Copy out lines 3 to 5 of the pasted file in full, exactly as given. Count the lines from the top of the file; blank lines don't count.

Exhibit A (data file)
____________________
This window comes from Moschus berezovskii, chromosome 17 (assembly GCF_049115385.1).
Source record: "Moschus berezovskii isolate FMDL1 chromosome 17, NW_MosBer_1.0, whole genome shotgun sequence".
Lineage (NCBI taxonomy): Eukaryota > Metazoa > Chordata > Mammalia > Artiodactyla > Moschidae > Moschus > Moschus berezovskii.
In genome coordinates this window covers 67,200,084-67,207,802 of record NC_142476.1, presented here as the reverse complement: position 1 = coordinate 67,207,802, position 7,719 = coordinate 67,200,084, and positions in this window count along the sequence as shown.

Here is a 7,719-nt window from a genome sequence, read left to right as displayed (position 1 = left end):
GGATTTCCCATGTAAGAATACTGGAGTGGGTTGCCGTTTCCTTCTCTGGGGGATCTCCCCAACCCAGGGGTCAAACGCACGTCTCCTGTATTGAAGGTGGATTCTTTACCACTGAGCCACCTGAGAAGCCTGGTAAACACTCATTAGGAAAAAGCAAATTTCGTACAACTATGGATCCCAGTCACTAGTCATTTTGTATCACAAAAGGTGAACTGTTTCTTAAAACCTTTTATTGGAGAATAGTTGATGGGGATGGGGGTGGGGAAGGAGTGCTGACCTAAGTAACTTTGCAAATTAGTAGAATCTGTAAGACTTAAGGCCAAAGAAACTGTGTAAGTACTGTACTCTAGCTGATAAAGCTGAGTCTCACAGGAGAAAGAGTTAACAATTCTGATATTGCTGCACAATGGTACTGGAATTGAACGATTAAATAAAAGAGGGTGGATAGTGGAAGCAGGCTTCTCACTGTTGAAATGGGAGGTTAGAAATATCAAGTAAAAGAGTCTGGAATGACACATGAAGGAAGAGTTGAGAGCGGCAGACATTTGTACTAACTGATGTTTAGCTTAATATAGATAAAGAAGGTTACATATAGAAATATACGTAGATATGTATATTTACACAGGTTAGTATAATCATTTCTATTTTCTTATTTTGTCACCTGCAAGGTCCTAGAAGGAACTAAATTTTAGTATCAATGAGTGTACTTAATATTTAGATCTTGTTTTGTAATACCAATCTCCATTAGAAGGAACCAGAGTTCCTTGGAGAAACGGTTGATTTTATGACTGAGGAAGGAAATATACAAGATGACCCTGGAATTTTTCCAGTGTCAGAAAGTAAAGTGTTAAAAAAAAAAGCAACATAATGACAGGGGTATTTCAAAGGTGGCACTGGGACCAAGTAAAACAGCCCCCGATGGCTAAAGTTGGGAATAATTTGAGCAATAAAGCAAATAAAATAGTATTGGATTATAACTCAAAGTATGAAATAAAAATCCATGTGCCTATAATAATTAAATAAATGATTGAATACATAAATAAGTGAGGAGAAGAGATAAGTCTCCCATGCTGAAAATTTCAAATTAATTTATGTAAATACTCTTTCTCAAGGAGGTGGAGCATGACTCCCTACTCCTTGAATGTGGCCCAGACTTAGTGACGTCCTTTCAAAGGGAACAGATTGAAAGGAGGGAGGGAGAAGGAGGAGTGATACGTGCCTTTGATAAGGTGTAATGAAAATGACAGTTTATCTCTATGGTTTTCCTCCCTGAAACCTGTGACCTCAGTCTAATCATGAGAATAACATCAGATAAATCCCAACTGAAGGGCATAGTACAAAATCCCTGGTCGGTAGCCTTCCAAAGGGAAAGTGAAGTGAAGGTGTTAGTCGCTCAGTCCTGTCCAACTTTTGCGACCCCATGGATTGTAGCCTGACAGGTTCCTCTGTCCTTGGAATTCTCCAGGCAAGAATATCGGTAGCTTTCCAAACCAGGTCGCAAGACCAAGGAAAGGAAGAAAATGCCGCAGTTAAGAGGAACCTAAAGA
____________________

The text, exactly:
Lineage (NCBI taxonomy): Eukaryota > Metazoa > Chordata > Mammalia > Artiodactyla > Moschidae > Moschus > Moschus berezovskii.
In genome coordinates this window covers 67,200,084-67,207,802 of record NC_142476.1, presented here as the reverse complement: position 1 = coordinate 67,207,802, position 7,719 = coordinate 67,200,084, and positions in this window count along the sequence as shown.

Here is a 7,719-nt window from a genome sequence, read left to right as displayed (position 1 = left end):